According to the latest Henley Passport Index, U.S. passports now have access to only 158 countries, putting it on par with a Mexican passport, a significant decline from its previous top 10 ranking in 2014.
“We see an emergence of a new global hierarchy in terms of mobility, with countries that have effectively managed the pandemic taking the lead, and countries that have handled it poorly falling behind,” says Christian Kaelin, chairman of Henley & Partners, according to Forbes.
The biggest drop came as a result of the European Union banning entry to U.S. citizens.
Many countries across the globe are beginning to open back up as they get their Coronavirus outbreaks under control, and they are limiting or banning travel with countries where the virus is running rampant — including the United States.
In fact, as Europe has slowly started to reopen its borders to international tourists, it’s specifically left off the U.S. Europe’s decision is responsible for the largest drop in the power of the U.S. passport.
Recently, five Americans who flew to Sardinia on a private jet were turned away and governors in Mexico are advocating for tighter border measures to prevent Americans from going into the country and spreading the virus.
The U.S. passport is now equal in strength to that of Mexico and Uruguay.
It’s no secret that citizenship is the main factor behind preserving global inequalities today and that simply holding a U.S. passport can grant you access to so many more destinations. But now, Americans are getting to swee just how your government’s actions – or failures – can result in you being treated differently on the global level.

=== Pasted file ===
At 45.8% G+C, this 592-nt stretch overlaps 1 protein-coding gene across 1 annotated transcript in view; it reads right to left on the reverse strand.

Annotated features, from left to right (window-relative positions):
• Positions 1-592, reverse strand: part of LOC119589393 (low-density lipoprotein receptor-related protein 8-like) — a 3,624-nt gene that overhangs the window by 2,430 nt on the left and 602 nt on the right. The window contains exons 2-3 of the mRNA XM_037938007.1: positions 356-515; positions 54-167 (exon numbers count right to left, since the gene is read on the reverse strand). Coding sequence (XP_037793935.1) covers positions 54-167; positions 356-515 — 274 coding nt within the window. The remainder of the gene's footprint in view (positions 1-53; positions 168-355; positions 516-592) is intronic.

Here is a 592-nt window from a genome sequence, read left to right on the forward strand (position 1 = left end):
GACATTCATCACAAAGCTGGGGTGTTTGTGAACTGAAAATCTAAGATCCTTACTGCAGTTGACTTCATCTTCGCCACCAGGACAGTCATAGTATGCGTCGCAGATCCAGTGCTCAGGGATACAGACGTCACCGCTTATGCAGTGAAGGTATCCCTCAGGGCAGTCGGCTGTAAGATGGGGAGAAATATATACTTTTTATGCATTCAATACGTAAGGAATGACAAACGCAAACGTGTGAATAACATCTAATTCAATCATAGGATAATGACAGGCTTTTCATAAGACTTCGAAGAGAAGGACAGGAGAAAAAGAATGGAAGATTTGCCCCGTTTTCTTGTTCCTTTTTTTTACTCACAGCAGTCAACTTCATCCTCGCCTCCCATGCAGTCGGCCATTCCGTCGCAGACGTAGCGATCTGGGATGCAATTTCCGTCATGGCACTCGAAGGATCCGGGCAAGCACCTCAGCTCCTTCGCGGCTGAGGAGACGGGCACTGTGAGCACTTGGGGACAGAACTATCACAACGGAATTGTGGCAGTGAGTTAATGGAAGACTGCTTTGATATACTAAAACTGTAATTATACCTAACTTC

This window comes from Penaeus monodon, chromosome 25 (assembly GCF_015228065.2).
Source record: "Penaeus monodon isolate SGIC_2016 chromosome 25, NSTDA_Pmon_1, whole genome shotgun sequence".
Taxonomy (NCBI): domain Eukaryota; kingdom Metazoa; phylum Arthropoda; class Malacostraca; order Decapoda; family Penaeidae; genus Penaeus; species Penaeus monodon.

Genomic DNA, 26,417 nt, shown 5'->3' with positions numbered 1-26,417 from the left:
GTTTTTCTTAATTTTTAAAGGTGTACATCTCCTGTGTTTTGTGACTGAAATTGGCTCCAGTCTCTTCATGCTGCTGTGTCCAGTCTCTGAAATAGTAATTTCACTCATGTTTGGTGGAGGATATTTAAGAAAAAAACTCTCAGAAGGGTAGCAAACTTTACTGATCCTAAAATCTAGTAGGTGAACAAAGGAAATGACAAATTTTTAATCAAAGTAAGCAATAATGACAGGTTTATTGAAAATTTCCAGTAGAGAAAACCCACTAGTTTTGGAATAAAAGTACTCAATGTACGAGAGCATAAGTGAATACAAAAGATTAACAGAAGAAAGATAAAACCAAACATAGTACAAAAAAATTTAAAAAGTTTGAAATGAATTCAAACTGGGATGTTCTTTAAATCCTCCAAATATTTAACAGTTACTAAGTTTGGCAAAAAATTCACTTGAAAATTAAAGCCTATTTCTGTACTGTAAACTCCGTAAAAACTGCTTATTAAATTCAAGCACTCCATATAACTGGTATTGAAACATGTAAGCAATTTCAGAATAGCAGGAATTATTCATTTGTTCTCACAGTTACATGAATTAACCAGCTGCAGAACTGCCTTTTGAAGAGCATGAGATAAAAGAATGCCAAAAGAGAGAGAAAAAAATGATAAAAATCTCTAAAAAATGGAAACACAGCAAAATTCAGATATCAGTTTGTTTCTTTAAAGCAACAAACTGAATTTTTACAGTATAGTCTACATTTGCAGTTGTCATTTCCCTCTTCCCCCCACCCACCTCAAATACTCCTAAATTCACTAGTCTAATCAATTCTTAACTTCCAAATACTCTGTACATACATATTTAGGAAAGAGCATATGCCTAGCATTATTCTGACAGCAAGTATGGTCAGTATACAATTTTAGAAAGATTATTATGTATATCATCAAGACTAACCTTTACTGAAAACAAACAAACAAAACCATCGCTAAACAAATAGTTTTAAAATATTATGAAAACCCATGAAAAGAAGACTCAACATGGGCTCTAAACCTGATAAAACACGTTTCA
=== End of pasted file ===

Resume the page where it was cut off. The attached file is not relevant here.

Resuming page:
Thanks to America’s failure at combating the virus, U.S. citizens now hold passports that have around the same level of travel freedom as citizens of Mexico (#25 on Henley Passport Index, with a score of 159) and Uruguay (#28, with a score of 153).
Coronavirus continues to rage out of control across the U.S., so it should go without saying that an international trip is not a good idea right now.
Countries are closing their doors to Americans, as the outbreak in the US — the worst in the world — nears 3 million infections with over 131,000 deaths.
The US last week surpassed 50,000 new daily coronavirus cases, and that trend has been maintained this week with multiple states and cities recording record-high new infections, hospitalizations, or deaths.
Another factor playing into travel restrictions – beyond the surging of cases in the U.S., is that America’s health care system is decentralized, unpredictable and unequal.
Tourism is essential for the economies of many destinations—and the livelihoods of individuals and families—and plays a role in reducing poverty. But right now is not the time for Americans to be traveling.